Sue Pritchard, Former Editor and Current Contributing Editor

Sue Pritchard

My editorship of IWP&DC sounds quite impressive as it spanned two centuries, from the 1990s to the early 2000s, and I’m proud to still be associated with the magazine as it celebrates its 75th anniversary issue. Upon reflection I realise that the waterpower and dam industry isn’t the only thing that has evolved, and often struggle to believe that this young journalist from 27 years ago has been married for decades with two grown up daughters!

The way we’ve worked on the magazine has also transitioned through some remarkable advances. Fax machines, snail mail and trusty telephones were our main modes of communication when sourcing the first articles I dealt with. Then along came floppy discs and CD-ROMs before the advent of emails and the internet – where we’d all cram around one computer, marvelling at the multitude of information we could access after waiting patiently for that noisy modem to dial up. And now in the 21st century, articles within the pages of the magazine focus on artificial intelligence, the internet of things, remote controls, and problems such as cyber security.

‘Are you ready for Y2K?’ was one headline-grabbing article that sticks in my mind from 1999. The hydro industry was working hard to prepare for the possibility that the millennium bug could bring generators to a halt and cause dam safety concerns worldwide. Although industry members told us that nothing was being overlooked, many believed the severity of the apocalyptic picture that had been drawn was overexaggerated. In the end, after more than US$308 billion was spent globally dealing with the problem, the Y2K bug didn’t materialise on 1 January 2000, and this is how it’s hoped the current Y2Q problem will pan out. Here the integrity of algorithms which protect against potential cyber-attacks are under scrutiny, and could impact services and infrastructure if compromised.

Stakeholder involvement and public acceptance were key buzz words when I started on the magazine. The anti-dam movement had gained great momentum and there were regular heated demonstrations against project development, with minimal communication between the different sides. I was struck by an engineer’s comment one day. He said his profession had quite a simplistic view of life and couldn’t understand why their projects weren’t always embraced by the public. All we want to do, he said, is help people and improve their lives with greater access to water and power.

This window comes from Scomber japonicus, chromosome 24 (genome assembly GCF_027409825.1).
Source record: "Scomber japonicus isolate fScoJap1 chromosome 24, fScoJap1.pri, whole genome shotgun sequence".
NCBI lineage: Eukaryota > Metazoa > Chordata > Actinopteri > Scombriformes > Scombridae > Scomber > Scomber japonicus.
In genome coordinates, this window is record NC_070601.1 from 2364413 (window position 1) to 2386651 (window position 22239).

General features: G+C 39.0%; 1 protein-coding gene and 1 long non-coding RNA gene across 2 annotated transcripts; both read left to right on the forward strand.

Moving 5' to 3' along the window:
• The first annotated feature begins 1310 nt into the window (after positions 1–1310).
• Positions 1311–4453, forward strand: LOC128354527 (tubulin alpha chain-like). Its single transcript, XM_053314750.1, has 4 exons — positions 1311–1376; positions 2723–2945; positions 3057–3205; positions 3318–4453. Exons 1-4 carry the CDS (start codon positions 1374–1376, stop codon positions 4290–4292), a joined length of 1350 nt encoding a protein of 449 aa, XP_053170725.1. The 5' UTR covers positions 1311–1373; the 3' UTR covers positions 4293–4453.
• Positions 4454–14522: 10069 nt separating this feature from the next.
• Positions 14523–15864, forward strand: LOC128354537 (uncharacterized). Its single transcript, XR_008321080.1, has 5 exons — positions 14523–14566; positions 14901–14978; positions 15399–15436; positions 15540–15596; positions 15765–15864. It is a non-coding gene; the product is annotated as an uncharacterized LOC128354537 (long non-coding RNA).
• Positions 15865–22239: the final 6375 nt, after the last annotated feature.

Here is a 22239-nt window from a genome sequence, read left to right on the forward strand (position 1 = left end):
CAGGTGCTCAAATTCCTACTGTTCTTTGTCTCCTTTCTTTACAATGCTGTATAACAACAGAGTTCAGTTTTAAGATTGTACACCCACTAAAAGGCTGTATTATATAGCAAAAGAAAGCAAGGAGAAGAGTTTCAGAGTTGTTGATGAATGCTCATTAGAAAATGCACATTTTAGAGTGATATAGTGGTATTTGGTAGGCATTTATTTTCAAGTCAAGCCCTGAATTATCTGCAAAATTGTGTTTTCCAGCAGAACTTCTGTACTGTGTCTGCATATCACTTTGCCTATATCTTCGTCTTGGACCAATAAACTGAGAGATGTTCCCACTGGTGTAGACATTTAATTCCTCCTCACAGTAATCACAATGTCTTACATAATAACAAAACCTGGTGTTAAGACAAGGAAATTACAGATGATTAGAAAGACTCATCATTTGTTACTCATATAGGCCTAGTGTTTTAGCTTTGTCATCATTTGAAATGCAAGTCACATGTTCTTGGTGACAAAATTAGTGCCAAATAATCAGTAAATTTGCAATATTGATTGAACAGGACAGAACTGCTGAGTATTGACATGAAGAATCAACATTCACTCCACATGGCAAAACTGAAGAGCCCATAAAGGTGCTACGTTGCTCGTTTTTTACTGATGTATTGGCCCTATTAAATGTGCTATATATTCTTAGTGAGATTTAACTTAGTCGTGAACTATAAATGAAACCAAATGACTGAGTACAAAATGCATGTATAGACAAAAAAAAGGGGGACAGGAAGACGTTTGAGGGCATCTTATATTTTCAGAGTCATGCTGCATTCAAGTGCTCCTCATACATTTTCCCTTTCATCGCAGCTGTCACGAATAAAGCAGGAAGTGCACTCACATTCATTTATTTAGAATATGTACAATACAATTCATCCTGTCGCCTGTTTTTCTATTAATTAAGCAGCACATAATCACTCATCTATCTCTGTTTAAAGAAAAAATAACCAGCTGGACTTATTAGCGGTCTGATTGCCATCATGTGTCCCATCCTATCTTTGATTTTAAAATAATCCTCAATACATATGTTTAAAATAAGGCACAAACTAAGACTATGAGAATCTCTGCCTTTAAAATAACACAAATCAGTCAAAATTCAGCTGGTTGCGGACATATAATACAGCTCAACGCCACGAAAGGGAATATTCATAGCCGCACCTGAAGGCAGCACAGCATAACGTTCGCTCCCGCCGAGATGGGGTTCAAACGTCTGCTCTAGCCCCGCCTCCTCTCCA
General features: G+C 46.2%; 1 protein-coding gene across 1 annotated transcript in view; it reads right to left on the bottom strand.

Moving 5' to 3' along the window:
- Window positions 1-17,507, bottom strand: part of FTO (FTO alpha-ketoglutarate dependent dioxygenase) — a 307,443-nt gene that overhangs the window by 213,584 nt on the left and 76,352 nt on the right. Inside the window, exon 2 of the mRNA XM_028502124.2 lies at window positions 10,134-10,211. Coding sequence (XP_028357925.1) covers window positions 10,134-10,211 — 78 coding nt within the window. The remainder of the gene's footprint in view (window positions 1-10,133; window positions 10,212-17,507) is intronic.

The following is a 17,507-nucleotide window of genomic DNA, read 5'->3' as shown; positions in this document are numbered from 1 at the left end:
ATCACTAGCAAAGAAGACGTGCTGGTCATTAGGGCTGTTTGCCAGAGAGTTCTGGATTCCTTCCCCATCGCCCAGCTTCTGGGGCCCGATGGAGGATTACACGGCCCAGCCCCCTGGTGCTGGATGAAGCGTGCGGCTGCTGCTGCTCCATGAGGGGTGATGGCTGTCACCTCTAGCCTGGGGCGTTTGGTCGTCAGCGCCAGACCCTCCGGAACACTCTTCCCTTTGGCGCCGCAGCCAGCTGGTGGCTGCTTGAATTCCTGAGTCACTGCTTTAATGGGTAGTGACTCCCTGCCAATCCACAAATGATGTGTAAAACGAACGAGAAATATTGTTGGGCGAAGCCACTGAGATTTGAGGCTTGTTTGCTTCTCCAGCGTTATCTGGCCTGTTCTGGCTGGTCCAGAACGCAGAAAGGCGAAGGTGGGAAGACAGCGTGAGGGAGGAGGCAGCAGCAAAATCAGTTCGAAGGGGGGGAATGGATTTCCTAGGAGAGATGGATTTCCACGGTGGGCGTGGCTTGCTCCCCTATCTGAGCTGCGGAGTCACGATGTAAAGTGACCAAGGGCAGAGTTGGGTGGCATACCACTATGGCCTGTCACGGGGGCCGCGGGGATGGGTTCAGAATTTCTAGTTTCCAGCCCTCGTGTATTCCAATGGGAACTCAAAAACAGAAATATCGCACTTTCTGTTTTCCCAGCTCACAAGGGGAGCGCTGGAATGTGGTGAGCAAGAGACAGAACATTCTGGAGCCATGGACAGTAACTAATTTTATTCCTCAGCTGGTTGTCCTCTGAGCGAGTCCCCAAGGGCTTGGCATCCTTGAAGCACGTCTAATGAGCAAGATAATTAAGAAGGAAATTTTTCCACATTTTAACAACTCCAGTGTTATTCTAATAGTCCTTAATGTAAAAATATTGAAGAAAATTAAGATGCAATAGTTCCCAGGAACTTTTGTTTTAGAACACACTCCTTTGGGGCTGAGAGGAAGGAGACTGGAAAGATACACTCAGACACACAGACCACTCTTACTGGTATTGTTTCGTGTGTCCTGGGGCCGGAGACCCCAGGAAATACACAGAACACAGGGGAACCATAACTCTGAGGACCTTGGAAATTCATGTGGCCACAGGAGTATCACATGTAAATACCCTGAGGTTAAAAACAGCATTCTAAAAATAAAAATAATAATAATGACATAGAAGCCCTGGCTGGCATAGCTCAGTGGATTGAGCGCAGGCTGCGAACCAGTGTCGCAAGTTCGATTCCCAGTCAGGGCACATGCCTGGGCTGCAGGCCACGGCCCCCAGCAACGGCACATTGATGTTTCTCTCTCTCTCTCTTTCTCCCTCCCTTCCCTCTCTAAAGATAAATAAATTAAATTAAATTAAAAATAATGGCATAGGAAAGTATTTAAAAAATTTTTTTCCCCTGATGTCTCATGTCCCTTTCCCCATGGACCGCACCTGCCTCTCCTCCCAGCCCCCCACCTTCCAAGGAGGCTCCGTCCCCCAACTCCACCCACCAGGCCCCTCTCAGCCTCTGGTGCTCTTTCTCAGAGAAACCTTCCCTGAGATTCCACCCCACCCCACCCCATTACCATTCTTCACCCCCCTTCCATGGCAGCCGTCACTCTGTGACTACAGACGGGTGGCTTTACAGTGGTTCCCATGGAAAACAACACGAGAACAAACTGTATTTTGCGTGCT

So I followed the development of the World Commission on Dams with much interest when it was launched in 1998. Pondering upon the release of the final report two years later, it was unclear if it would become a milestone or a millstone around the industry’s neck. Although there was much debate about the commission and its findings, with even a call for a moratorium on all large dams at one point, it did help to pave the way forward for the industry. With sustainable and equitable development at the forefront of its mind now, thanks to the efforts of organisations such as the International Hydropower Association, the industry has taken great strides towards improving education and fostering more effective communication with all stakeholders. And I do believe the World Commission on Dams was instrumental in instigating such a mindset shift.